While images of Notre-Dame’s crumbling spire stirred widespread grief, the heartbreak has been somewhat tempered by the fact the iconic steeple was a 19th-century Gothic imitation – as were many of the cathedral’s famed gargoyles.
“The spire was built in the 1860s by an architect (Eugène-Emmanuel Viollet-le-Duc) who completely reshaped cathedrals at the time and replaced most of their statues,” explains Paris-based arts writer Vincent Noce – who says that up close they’re not as good as the “exquisite medieval statues” which were there before and which today live in the Louvre and Cluny museums.
News that many of the cathedral’s historic treasures were saved – including the structure itself – has been met with relief, with the extent of the damage to the stained-glass windows still not yet fully understood.
“When you have a fire in a museum or an art gallery, it’s not the fire that causes the most damage but the water that’s used to put it out,” says Noce. “We don’t know how much art has been damaged by water.”
French companies and wealthy patrons pledged donations of hundreds of millions of euros as President Emmanuel Macron announced the launch of a national fundraising campaign.
An opportunity for innovation
Much of the conversation is already being directed at how to rebuild. The skills needed for this sort of job are to be found in the ranks of the Compagnons du Devoir et du Tour de France – an organisation of craftspeople and artisans that dates back to the Middle Ages.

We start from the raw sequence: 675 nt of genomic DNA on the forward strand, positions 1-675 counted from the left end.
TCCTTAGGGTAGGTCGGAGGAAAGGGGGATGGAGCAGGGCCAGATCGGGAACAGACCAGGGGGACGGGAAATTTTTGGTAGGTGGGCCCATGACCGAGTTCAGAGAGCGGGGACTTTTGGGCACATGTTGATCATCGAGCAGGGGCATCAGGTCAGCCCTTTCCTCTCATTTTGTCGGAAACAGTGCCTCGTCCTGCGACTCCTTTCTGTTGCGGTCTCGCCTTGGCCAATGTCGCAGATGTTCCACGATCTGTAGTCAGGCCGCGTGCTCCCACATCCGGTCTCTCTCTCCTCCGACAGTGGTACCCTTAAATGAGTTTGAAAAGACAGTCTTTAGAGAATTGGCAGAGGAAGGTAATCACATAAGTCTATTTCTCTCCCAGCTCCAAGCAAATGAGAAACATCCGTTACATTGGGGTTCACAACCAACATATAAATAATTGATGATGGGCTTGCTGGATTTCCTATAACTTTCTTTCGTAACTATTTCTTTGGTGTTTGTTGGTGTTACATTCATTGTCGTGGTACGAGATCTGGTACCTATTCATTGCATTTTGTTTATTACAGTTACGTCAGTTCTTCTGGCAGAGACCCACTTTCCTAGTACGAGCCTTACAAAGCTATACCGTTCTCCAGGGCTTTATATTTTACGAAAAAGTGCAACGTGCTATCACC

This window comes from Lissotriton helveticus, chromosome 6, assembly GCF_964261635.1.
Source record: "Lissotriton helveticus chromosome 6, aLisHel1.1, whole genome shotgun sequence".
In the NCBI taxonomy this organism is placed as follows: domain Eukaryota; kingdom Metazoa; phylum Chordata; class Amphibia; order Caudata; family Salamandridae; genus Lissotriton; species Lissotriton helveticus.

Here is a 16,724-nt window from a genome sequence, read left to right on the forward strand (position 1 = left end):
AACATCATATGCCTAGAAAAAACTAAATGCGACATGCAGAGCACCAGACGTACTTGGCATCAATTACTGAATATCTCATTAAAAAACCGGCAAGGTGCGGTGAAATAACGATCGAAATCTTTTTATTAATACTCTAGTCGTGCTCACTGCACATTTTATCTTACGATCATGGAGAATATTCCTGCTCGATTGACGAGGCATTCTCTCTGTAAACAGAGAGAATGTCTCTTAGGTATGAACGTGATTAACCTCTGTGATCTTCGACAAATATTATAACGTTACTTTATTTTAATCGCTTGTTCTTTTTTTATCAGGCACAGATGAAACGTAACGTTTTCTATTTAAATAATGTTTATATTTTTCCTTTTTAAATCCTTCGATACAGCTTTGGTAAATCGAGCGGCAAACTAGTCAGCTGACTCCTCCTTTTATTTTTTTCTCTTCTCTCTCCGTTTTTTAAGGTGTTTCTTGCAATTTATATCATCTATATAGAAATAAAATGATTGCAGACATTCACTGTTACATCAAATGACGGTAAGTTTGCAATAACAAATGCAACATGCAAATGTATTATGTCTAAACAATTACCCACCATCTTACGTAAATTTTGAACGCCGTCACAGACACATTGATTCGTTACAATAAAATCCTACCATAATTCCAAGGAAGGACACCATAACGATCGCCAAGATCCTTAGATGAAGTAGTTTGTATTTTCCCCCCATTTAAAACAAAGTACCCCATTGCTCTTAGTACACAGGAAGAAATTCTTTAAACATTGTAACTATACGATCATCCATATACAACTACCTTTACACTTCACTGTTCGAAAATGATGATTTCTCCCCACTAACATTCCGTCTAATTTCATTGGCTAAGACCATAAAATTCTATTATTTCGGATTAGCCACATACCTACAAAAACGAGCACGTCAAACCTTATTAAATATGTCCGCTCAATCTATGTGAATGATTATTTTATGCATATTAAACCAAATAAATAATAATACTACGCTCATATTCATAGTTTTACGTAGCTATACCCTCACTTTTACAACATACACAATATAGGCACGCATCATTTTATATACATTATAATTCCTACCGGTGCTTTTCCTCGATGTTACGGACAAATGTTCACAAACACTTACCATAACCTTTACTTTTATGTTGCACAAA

“There are always important restorations to be done in historical buildings and there is no question we have the talent necessary to rebuild Notre Dame,” says French art historian Amélie Sabatiern. “The ‘compagnons’ are especially trained for this.”
The question concerns the best way to go about rebuilding. “Do we do the reframing in wood or not? That was logical in the 13th century, but now we are able to make this with iron,” Sabatiern adds.
“When Reims Cathedral was rebuilt after being bombed during WWI, the framing structure was made from concrete – and this was the first time this was done. Cathedrals now, just like in the 13th century, offer engineers a chance to experiment and to find new solutions, so they are not just imitations.”
About a thousand workers spent their lives erecting Notre Dame on Ile de la Cite – in the heart of Paris – between the years of 1163 and 1345. Since then the site has become a fabled part of French history. It’s where Napoleon was crowned, where the liberation of Paris in 1944 was celebrated and the scene of Victor Hugo’s famous novel.
It’s also been the victim of continued damage over time – partly because, historically, the Gothic period “was not very fashionable,” explains Sabatiern, who adds that in the 18th century the stained glass was removed to allow more light into the cathedral.
While people mourn the loss of the Gothic frame that held up Notre Dame’s roof, it was never something you could visit, so most people were unaware of it, says Sabatiern.
“Now they know it exists and that they will never see it. The loss of this is terrible, but most of the roof and the spire were elements from the 19th century that were imitating the Gothic period – so when we finally have a beautiful restoration after this fire, it will be the 21st century imitating the Gothic period. In the end, they’re both restorations.”